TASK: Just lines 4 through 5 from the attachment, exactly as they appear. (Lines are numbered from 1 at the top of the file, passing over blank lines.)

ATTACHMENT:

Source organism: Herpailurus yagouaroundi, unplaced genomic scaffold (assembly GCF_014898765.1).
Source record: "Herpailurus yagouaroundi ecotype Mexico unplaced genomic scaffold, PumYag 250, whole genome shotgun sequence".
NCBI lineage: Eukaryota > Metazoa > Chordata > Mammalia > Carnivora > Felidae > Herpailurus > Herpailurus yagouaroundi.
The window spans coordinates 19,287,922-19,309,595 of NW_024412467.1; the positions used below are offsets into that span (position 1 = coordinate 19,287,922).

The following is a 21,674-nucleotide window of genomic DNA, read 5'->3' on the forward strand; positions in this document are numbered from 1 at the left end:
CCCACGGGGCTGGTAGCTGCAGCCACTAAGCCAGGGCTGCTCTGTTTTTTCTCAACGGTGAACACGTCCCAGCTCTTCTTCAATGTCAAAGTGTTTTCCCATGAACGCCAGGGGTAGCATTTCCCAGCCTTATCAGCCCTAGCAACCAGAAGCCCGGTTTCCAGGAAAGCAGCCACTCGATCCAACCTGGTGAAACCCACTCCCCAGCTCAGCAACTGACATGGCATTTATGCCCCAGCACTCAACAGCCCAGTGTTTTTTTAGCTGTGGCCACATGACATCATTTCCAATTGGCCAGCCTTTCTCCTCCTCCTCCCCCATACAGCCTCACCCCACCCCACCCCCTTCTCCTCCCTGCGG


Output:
The window spans coordinates 19,287,922-19,309,595 of NW_024412467.1; the positions used below are offsets into that span (position 1 = coordinate 19,287,922).

The following is a 21,674-nucleotide window of genomic DNA, read 5'->3' on the forward strand; positions in this document are numbered from 1 at the left end: